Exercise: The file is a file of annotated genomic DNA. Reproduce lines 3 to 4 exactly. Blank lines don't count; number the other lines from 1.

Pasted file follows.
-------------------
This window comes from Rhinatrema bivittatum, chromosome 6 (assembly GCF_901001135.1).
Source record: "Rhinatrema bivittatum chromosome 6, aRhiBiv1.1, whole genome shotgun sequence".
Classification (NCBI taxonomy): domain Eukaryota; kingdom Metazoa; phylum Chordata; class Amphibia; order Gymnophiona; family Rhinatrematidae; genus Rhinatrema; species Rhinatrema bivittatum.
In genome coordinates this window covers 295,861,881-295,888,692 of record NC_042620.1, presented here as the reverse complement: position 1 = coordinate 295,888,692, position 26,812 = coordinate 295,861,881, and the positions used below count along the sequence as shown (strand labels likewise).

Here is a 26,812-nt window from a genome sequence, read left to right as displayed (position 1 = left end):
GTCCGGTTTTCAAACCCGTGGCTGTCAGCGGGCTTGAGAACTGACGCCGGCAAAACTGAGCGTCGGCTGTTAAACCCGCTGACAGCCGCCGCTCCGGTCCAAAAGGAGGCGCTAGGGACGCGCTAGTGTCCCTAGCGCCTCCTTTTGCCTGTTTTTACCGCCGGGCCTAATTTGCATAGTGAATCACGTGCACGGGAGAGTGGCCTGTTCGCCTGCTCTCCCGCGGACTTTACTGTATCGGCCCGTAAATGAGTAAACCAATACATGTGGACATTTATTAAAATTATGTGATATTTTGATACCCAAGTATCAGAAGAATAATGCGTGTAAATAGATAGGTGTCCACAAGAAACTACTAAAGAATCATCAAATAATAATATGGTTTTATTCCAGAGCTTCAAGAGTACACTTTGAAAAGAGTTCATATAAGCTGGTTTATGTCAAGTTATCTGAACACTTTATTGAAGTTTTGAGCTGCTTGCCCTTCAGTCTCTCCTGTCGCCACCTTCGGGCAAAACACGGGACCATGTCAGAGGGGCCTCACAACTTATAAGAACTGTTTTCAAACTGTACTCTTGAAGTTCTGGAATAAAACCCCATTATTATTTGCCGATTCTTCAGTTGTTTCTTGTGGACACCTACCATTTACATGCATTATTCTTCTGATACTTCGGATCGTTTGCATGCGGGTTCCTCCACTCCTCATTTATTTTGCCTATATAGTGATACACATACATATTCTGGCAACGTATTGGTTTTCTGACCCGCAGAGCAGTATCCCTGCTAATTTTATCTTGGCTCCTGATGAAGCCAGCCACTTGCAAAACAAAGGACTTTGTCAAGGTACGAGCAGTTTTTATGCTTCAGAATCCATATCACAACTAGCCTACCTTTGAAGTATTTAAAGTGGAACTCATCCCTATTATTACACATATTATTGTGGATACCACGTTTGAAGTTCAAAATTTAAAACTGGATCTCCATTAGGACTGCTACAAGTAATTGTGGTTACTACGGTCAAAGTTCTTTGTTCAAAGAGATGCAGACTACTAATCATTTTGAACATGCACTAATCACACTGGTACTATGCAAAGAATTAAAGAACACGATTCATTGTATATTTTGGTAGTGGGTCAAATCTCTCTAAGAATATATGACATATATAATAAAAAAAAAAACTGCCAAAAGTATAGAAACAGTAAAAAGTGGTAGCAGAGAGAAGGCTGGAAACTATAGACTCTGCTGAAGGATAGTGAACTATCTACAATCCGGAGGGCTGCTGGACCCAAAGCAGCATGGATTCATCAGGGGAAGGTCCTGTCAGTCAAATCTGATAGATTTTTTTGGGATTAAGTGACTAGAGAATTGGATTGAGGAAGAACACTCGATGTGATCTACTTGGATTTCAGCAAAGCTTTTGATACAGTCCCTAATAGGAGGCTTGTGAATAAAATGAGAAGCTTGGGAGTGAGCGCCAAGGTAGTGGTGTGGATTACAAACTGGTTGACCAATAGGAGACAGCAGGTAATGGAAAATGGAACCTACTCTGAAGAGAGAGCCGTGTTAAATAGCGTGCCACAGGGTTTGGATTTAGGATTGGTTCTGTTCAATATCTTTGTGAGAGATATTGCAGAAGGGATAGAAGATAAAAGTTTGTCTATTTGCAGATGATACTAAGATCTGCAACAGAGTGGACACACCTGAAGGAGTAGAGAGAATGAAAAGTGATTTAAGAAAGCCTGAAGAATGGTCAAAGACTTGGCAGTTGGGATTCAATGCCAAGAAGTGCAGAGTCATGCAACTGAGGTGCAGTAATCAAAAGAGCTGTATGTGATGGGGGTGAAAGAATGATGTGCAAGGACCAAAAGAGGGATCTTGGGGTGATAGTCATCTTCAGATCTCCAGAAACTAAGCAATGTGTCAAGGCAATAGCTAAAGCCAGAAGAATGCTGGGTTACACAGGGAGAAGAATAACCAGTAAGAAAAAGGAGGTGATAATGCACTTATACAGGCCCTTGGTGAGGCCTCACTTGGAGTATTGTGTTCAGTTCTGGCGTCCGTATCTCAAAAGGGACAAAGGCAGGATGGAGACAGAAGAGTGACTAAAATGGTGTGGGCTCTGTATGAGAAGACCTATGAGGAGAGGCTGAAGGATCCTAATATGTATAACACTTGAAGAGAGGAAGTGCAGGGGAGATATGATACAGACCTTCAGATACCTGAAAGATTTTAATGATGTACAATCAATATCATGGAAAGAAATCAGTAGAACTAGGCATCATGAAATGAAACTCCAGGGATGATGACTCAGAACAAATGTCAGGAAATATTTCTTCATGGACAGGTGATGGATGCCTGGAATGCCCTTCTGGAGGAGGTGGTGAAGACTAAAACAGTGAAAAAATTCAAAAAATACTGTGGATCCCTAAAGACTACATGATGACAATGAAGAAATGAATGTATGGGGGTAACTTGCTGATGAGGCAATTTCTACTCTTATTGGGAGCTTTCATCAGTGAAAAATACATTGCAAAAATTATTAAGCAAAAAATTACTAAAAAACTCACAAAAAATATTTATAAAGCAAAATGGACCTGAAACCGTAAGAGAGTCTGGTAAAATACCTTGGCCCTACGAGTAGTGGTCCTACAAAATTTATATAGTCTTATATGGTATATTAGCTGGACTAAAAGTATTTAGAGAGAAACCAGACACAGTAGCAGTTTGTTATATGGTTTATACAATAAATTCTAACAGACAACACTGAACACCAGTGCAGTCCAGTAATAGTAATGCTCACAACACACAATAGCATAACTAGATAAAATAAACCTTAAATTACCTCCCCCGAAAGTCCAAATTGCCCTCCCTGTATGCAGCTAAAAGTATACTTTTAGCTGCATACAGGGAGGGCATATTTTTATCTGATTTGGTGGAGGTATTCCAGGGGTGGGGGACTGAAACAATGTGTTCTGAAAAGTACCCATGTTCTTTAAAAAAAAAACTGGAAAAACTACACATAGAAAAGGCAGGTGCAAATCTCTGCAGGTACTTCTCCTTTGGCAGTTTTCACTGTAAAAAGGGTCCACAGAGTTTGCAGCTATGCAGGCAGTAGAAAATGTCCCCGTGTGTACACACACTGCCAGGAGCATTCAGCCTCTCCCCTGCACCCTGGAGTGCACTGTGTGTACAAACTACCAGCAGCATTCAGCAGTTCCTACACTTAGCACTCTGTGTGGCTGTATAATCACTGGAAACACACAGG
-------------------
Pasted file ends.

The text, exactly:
Classification (NCBI taxonomy): domain Eukaryota; kingdom Metazoa; phylum Chordata; class Amphibia; order Gymnophiona; family Rhinatrematidae; genus Rhinatrema; species Rhinatrema bivittatum.
In genome coordinates this window covers 295,861,881-295,888,692 of record NC_042620.1, presented here as the reverse complement: position 1 = coordinate 295,888,692, position 26,812 = coordinate 295,861,881, and the positions used below count along the sequence as shown (strand labels likewise).